Sonnon’s (Mastering Sambo for Mixed Martial Arts, 2008, etc.) autobiography-cum-self-help-guide is a tale of perseverance.
The author’s path to becoming one of the most influential martial artists of the early 21st century was by no means smooth or direct. As a child, he suffered from osteochondrosis and obesity. This, along with his severe dyslexia, affected both his coordination and learning abilities. His disabilities, misinterpreted as disruptive classroom behavior, led to him being institutionalized in a childhood psychiatric hospital. In class, he found that, unlike the other children, he could write using both hands and considered this to be his secret superpower. He dedicated the rest of his life to unearthing other hidden abilities—a way of using a perceived disability as a genetic advantage. Through study and sweat, Sonnon began to discover that his dyslexia gave him a significant edge in physical training, specifically the ability to move spontaneously. Contrary to the belief of his teachers that he should not set his expectations too high, Sonnon gained entry into university to further his interest in philosophy and martial arts. From here, he discovered the Russian martial art of Sambo, the discipline in which he would excel, becoming a five-time world champion. Sonnon is seldom slow to crow about these achievements. His time spent studying in Russia provides one of the most engaging sections of the autobiography—testament to the author’s single-mindedness in choosing to embrace Russian culture at a time when anti-Soviet tension ran high in America. In the 1990s, during his trips to Russia, he developed Thygeson’s disease, a rare eye condition that left his vision barely functional. The author’s remarkable willfulness and love of the writing drove him to continue his research while in pain. The writing is prone to prolix; quotations from other inspirational thinkers interrupt the flow, yet this book will offer hope to many struggling to face life’s challenges head-on.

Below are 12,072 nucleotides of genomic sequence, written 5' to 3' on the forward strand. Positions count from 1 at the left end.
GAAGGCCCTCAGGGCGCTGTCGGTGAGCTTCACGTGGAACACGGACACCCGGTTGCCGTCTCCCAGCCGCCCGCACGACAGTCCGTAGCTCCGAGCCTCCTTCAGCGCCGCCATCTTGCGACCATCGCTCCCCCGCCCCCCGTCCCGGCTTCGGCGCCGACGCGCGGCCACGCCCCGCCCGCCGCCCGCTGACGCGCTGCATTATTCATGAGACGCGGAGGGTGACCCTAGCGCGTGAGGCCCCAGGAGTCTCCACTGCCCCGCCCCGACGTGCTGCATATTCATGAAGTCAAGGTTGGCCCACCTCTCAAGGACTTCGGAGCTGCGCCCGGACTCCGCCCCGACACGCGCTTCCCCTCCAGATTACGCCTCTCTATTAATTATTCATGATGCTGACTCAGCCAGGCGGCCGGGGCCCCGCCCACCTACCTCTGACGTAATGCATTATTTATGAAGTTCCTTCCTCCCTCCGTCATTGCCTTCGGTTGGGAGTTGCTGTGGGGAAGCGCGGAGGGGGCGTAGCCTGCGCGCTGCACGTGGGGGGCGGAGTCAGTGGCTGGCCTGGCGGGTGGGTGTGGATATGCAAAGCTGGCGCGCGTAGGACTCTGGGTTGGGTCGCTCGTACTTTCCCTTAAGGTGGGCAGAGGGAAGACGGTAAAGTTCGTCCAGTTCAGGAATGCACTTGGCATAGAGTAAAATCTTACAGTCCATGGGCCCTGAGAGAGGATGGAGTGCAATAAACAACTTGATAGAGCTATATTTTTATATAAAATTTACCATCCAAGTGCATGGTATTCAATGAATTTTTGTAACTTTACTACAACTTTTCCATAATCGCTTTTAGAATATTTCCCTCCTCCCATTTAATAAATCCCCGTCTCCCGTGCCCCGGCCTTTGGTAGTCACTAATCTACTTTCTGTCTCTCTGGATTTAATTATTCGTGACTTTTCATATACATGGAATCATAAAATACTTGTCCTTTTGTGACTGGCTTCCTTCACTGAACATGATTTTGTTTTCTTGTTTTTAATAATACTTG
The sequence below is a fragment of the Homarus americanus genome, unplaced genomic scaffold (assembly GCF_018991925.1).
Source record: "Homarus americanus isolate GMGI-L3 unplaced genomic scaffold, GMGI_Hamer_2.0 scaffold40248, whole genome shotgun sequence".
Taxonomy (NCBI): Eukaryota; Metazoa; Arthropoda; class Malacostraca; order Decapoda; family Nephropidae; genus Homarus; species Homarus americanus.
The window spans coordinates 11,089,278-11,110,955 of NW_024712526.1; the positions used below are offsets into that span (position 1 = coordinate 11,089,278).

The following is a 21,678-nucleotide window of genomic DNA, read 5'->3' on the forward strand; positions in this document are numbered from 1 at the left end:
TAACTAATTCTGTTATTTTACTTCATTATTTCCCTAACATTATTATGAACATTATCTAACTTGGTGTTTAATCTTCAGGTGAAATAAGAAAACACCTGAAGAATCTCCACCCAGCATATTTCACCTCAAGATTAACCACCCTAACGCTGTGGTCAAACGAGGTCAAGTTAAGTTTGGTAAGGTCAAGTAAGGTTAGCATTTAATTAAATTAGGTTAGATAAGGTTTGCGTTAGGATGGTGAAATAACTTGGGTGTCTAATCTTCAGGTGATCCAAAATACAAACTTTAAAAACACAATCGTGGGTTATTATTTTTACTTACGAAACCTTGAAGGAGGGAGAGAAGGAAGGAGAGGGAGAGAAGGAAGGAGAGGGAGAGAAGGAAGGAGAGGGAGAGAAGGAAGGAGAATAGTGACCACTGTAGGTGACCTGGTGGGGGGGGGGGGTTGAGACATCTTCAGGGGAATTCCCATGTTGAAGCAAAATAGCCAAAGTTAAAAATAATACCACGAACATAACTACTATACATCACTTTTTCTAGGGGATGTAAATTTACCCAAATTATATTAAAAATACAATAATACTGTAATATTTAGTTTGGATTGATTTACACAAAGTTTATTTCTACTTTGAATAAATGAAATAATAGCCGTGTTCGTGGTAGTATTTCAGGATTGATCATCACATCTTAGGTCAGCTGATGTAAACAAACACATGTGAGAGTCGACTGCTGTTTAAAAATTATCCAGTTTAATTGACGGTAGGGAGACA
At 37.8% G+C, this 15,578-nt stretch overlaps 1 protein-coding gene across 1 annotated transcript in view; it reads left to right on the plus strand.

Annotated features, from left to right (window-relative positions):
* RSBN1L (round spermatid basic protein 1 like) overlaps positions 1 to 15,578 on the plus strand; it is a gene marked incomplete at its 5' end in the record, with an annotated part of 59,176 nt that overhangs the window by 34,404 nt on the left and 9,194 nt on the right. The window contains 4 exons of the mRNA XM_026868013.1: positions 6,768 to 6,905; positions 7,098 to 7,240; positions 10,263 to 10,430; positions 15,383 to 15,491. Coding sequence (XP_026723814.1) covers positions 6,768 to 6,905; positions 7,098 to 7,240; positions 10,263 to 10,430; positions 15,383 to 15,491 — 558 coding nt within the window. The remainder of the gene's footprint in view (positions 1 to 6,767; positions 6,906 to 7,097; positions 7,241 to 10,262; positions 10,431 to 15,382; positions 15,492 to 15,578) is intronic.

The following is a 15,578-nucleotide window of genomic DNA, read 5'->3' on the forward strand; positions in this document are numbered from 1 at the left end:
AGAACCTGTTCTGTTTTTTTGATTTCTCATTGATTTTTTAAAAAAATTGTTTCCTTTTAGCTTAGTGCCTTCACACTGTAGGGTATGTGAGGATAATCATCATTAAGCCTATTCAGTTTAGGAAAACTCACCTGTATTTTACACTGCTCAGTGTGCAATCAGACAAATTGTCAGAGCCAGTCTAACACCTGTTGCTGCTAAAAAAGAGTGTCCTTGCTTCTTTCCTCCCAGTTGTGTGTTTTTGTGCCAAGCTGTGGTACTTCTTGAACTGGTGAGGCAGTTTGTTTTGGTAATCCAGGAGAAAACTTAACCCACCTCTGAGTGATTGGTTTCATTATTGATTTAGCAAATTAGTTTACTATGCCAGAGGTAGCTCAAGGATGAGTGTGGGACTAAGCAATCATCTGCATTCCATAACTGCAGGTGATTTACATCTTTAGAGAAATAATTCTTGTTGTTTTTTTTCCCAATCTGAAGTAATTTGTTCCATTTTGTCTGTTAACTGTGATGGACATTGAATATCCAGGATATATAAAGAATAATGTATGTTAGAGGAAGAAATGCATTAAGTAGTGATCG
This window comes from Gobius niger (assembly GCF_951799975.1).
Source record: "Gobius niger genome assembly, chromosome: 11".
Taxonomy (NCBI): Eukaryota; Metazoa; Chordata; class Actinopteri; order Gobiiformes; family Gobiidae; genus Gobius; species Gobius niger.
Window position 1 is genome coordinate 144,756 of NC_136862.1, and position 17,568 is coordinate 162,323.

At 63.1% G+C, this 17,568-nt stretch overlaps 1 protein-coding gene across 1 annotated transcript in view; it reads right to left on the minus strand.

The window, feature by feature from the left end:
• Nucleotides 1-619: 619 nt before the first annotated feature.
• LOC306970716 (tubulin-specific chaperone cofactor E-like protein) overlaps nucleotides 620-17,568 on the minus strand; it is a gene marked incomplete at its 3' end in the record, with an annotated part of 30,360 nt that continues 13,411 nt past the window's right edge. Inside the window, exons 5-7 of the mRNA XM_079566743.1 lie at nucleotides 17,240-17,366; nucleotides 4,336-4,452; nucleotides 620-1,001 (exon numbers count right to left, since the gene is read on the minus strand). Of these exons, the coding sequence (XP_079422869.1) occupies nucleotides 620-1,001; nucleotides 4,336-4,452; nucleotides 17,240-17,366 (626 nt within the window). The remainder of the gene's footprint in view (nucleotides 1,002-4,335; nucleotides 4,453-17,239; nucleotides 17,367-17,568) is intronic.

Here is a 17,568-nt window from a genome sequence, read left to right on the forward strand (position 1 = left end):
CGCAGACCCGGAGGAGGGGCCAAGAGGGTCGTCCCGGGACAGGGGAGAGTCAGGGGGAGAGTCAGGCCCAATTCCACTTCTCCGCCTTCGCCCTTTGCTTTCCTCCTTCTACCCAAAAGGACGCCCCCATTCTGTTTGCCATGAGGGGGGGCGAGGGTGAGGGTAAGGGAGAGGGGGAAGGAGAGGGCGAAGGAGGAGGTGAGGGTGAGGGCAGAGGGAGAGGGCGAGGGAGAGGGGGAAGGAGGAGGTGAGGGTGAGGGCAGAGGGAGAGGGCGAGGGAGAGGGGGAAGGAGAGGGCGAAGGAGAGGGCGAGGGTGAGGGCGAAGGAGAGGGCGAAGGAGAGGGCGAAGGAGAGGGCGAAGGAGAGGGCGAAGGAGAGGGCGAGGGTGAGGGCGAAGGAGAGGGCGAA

Self-assured to the point of being egotistical, this is nevertheless an inspirational memoir.
Privately published by Strunk of Cornell in 1918 and revised by his student E. B. White in 1959, that "little book" is back again with more White updatings.
Stricter than, say, Bergen Evans or W3 ("disinterested" means impartial — period), Strunk is in the last analysis (whoops — "A bankrupt expression") a unique guide (which means "without like or equal").
Noted jazz and pop record producer Thiele offers a chatty autobiography. Aided by record-business colleague Golden, Thiele traces his career from his start as a ``pubescent, novice jazz record producer'' in the 1940s through the '50s, when he headed Coral, Dot, and Roulette Records, and the '60s, when he worked for ABC and ran the famous Impulse! jazz label. At Coral, Thiele championed the work of ``hillbilly'' singer Buddy Holly, although the only sessions he produced with Holly were marred by saccharine strings. The producer specialized in more mainstream popsters like the irrepressibly perky Teresa Brewer (who later became his fourth wife) and the bubble-machine muzak-meister Lawrence Welk. At Dot, Thiele was instrumental in recording Jack Kerouac's famous beat- generation ramblings to jazz accompaniment (recordings that Dot's president found ``pornographic''), while also overseeing a steady stream of pop hits. He then moved to the Mafia-controlled Roulette label, where he observed the ``silk-suited, pinky-ringed'' entourage who frequented the label's offices. Incredibly, however, Thiele remembers the famously hard-nosed Morris Levy, who ran the label and was eventually convicted of extortion, as ``one of the kindest, most warm-hearted, and classiest music men I have ever known.'' At ABC/Impulse!, Thiele oversaw the classic recordings of John Coltrane, although he is the first to admit that Coltrane essentially produced his own sessions. Like many producers of the day, Thiele participated in the ownership of publishing rights to some of the songs he recorded; he makes no apology for this practice, which he calls ``entirely appropriate and without any ethical conflicts.'' A pleasant, if not exactly riveting, memoir that will be of most interest to those with a thirst for cocktail-hour stories of the record biz. (25 halftones, not seen)